Print More Money to Avoid Bigger Slump: Hendry

Fears about inflation and hyperinflation could create another economic downturn, bigger than the one the world went through, Hugh Hendry, chief investment officer at hedge fund Eclectica, told CNBC Tuesday.

Dollar and Euro
Dollar and Euro

The stock markets are due for a correction after having risen dramatically this year, but this is not likely to come in the summer and another rally is possible, Hendry, who said he was remaining risk-adverse this year, told "Squawk Box Europe."

"We have a huge intellectual conviction… that this is a more profound downturn that we're experiencing and markets will be under pressure," Hendry said.

"People get more get more concerned about government debt… and it sows the seeds of its own destruction," Hendry said. "We're actually tightening the screw, we make monetary policy tighter and tighter."

Long-term yields on government bonds have been rising, as investors fear central banks, especially in the US and the UK, will have to absorb excess liquidity from the system and raise interest rates to fend off inflation once an economic recovery takes hold.

"I think this paranoia today that inflation is happening today I think it puts in place a motion for a decline in the economy," Hendry said. "I think they're not printing enough money… with regards to the wealth destruction that has been happening over the past 18 months."

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"We raised interest rates and actually we killed the golden goose," he added.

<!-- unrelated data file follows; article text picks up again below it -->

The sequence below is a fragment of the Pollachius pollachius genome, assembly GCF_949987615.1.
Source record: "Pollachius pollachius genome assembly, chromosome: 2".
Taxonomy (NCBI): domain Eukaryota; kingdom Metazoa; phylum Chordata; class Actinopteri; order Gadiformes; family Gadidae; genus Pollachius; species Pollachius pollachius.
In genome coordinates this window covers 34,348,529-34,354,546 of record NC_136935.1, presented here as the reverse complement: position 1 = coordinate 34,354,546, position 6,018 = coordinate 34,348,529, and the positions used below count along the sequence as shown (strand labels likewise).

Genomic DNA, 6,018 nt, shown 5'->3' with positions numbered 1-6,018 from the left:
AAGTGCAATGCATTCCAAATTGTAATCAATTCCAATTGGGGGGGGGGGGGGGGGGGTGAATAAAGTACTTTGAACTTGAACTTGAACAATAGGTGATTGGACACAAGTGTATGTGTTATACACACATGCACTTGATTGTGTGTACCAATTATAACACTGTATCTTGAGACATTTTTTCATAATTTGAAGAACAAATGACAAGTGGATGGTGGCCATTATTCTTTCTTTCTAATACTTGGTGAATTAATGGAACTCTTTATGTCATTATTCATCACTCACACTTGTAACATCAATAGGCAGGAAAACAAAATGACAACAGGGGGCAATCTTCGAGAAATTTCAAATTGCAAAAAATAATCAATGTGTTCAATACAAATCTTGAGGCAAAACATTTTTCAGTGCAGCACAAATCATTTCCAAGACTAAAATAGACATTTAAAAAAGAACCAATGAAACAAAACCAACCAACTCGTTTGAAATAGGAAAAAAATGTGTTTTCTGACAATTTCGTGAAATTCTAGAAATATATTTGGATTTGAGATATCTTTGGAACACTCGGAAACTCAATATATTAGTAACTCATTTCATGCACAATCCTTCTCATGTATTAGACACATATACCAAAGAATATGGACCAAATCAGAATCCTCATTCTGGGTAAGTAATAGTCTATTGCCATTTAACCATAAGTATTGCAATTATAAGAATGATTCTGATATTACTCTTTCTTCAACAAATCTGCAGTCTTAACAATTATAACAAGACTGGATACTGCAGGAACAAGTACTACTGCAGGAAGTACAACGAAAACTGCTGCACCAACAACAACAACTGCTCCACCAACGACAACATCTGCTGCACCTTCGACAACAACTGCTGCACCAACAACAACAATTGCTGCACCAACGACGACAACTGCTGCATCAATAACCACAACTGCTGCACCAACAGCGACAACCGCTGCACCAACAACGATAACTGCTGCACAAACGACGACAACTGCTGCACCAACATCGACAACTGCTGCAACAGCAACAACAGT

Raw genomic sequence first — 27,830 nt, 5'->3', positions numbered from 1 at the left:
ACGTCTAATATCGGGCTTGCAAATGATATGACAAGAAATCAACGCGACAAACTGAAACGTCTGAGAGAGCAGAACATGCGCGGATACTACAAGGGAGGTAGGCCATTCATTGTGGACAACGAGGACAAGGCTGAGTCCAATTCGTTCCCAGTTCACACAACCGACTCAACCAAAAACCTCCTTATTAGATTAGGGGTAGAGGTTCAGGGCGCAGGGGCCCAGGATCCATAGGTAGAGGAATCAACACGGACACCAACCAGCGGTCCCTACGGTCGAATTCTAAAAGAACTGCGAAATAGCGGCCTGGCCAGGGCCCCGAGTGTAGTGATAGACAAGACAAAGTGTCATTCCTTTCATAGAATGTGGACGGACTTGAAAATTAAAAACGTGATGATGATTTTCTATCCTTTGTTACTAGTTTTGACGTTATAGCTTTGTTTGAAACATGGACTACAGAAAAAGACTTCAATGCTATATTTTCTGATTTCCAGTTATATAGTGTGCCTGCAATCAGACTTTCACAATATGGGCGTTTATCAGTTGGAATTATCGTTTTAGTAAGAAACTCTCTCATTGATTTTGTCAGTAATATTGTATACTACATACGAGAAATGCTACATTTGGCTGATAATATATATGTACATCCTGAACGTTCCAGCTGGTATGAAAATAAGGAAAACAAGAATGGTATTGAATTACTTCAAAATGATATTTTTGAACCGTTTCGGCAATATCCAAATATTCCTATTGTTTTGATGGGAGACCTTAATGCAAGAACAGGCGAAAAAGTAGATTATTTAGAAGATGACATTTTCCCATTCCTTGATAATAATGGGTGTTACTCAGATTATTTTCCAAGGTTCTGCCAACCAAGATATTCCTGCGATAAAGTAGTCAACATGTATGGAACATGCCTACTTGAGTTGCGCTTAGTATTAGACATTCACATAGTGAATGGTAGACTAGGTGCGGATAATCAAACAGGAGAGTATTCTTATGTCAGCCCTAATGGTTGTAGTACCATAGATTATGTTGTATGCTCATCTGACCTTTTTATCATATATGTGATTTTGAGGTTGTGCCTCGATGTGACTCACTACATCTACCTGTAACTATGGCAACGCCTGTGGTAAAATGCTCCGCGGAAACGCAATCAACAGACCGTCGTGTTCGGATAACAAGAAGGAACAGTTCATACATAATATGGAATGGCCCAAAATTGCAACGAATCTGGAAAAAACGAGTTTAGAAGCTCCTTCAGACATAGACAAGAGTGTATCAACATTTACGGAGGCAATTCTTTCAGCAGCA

Stock Market Correction

A correction in the stock market is likely, but it will not come over the summer, and the S&P 500 index may even hit 1,000 before the downturn, according to Hendry, who admitted he is not stepping in to catch the tail of the rally.

"It's kind of fun watching it from the sidelines, I must say I'm not participating," he said. "My flower opens in the winter, not in the summer."

There is a tight correlation between the oil price and the Chinese currency, the yuan, with oil prices rising as the yuan was strengthening, Hendry said. This is because Chinese speculators had borrowed in dollars as the yuan firmed, and all that liquidity was thrown into the oil market last year.

"The one non-confirmation in the world is that, since July, the Chinese currency has done nothing, it was flat vis-à-vis the dollar," he added.

Hendry said he still prefers conventional government bonds, and admitted they were the cause his fund was 3 to 4 percent down on the year. But, he added, government bonds were down 20 percent – although he doesn't think they will end the year like this.

China and other countries with a current account surplus are not as safe as they seem at first glance, because their economies are still hugely dependent on exports to the US, which is still "down on its luck," he said.

"If that's the case, the last place you want to be is the surplus countries," Hendry said.